After November 7th, when it is appearing more and more likely that the Dems will take the House of Representatives, George W. Bush loses one of his (until now) free hands to do what he pleases. The House will be sure to slow, redirect, and condition funding for the Iraq War and other missions in the Middle East. The House is also likely to begin using its power to call hearings, conduct investigations, and subpoena appearances of government officials under oath.
Many Republicans, particularly Senator John Warner of Virginia, see this coming and have signalled to the President that the course has to change in Iraq — that the pursuit of “victory” is now folly.
The vehicle many see that gives the White House some cover in changing direction is an Iraq Study Group co-chaired by James Baker III and Lee Hamilton. The work of the group has been profiled prominently by Robert Dreyfuss in the Washington Monthly so best to get the quick picture by reading his piece.
A consensus among the DC senior journalist crowd is that Baker’s report will suggest a comprehensive strategy that requires deal-making both within and around Iraq. Baker-Hamilton won’t criticize how we got where we are but they will probably argue that America’s position will continue to deteriorate until we establish a new equilibrium of interests in the region — and that requires deal-making that moves the Israel-Palestine standoff forward; that involves curbing Pakistan’s efforts to undermine the Karzai government in Afghanistan; that may involve a “Libya-like” get out of the dog house opportunity for Syria; and even some collaboration with Iran regarding Iraqi and Afghanistan stabilization.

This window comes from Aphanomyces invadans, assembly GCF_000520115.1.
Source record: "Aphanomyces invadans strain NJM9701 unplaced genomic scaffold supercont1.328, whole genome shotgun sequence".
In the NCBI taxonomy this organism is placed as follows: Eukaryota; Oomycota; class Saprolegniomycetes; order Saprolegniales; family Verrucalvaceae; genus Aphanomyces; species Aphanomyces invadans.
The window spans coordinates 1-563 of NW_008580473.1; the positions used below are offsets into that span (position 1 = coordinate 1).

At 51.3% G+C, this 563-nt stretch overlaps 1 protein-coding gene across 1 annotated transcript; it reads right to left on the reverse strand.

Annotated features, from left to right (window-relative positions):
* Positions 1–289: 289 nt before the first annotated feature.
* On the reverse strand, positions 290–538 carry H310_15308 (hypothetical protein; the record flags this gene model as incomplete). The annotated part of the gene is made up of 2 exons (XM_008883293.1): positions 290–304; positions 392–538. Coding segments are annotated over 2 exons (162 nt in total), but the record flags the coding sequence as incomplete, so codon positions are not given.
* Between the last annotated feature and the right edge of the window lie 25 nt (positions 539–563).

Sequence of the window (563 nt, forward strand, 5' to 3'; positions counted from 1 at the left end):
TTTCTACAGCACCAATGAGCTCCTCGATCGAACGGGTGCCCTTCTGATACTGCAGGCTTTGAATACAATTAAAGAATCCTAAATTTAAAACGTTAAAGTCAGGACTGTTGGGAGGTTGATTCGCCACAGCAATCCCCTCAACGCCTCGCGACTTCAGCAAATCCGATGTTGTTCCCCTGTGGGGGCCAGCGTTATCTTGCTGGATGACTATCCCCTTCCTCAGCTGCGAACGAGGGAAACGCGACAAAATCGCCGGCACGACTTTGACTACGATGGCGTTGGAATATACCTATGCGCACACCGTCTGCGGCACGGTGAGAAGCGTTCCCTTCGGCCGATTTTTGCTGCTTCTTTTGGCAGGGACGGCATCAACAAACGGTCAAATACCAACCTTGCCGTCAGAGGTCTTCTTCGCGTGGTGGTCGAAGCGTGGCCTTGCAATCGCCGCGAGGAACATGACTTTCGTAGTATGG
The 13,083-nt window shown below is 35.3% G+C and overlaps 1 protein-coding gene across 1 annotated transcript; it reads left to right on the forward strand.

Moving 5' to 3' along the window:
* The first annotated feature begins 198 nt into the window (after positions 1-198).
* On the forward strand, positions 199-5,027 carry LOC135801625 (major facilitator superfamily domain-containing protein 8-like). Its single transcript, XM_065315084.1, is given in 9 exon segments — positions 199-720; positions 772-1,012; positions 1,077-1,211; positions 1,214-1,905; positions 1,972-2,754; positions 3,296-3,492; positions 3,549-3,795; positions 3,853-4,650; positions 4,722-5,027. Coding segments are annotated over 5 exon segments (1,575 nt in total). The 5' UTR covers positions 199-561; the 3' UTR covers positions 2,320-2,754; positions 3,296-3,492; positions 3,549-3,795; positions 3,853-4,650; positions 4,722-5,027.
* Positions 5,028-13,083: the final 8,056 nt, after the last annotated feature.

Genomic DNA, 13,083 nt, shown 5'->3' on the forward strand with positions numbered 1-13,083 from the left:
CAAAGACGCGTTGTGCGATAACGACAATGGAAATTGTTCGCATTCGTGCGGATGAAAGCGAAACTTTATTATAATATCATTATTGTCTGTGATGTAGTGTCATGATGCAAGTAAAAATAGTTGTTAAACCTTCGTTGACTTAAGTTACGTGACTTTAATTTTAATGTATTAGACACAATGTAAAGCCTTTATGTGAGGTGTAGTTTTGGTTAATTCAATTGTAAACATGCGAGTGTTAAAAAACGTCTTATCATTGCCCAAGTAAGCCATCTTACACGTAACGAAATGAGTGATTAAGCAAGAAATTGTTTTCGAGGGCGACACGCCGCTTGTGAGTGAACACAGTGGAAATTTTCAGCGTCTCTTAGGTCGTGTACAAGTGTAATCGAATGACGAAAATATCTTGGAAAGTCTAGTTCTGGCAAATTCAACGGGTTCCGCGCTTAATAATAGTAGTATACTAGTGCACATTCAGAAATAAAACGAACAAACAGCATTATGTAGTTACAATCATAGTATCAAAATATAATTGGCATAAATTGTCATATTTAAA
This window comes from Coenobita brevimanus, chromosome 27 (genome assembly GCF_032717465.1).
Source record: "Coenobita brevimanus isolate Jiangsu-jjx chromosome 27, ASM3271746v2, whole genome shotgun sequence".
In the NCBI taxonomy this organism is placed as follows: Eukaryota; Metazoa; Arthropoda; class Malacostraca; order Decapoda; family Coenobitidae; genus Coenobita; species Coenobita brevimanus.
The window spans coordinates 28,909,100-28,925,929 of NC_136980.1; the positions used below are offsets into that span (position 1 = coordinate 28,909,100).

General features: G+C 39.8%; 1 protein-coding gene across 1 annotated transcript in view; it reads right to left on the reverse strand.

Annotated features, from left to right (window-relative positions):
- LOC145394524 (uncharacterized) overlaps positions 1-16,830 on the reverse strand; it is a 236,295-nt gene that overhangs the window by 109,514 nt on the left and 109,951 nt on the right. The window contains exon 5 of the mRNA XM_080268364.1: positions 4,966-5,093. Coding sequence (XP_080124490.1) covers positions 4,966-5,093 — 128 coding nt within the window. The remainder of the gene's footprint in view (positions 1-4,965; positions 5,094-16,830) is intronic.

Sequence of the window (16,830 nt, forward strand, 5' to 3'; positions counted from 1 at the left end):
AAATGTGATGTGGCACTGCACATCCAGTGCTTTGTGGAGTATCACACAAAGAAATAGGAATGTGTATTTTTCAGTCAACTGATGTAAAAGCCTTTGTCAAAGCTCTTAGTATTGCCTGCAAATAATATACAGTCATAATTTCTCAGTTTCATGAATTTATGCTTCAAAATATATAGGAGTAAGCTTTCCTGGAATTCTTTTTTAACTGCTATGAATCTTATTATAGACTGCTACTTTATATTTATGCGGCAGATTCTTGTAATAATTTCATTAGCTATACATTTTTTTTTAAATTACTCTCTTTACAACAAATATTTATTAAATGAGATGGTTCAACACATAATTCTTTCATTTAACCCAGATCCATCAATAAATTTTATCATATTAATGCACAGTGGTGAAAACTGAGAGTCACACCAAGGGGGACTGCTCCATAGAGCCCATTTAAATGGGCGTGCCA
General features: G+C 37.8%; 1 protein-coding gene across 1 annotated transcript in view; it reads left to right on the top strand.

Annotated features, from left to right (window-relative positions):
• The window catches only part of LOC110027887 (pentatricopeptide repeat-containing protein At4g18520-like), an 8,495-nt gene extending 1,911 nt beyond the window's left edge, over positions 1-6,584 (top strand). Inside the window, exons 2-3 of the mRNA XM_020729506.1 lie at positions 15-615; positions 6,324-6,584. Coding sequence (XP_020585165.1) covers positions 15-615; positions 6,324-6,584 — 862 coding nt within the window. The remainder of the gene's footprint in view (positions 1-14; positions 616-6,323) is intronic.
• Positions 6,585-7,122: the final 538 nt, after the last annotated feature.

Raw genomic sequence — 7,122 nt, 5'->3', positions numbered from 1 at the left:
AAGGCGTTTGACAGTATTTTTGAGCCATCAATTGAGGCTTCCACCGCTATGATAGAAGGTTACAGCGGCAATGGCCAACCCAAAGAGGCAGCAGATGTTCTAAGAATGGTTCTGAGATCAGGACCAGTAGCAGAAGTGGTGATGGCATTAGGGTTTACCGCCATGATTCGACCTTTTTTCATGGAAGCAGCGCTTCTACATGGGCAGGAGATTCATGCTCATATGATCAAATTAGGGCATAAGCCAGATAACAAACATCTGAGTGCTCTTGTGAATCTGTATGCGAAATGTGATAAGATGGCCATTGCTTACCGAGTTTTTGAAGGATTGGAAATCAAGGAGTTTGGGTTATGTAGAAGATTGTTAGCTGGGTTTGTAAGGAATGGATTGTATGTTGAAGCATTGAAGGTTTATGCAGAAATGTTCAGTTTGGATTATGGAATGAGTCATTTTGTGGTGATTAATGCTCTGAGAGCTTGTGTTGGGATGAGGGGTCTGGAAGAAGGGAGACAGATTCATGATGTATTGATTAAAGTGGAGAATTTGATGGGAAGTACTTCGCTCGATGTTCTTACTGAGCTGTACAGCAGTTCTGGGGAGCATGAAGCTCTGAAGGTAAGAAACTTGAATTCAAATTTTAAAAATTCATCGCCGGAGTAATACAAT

These points are all speculative, but they are part of the roster of topics many senior foreign policy hands think may be in the Baker-Hamilton report.
I spoke with someone close to Senator John Warner last night who confirmed that the Senator has not been misunderstood by the media. He is determined to compel the White House to change course in Iraq if the Oval Office doesn’t do it on its own.
The problem with the Baker-Hamilton Report is that it doesn’t solve the internal policy management and implementation problems inside the White House. Baker becomes just another voice of other contending voices — and even if elevated to be the President’s Special Envoy for the Middle East, it’s not clear that the deep dysfunction that exists now and which paralyzes the inter-agency process will be fixed.
Cheney’s team must be neutralized and set to the side of the policy process — clearly demoted and moved out of the way for any Baker type plan to succeed in shaping an alternative direction.
Many see Rumsfeld’s days now being really, really, really numbered — and that he’ll be gone soon. But that is not enough.
Cheney controls the interagency process through his minions. They need to be identified, demoted, moved to desks with good views of the garden, and kept away from this next round of policy work, coordination, and implementation.
Cheney remains the key road block for a Baker plan to have any chance of succceeding.
— Steve Clemons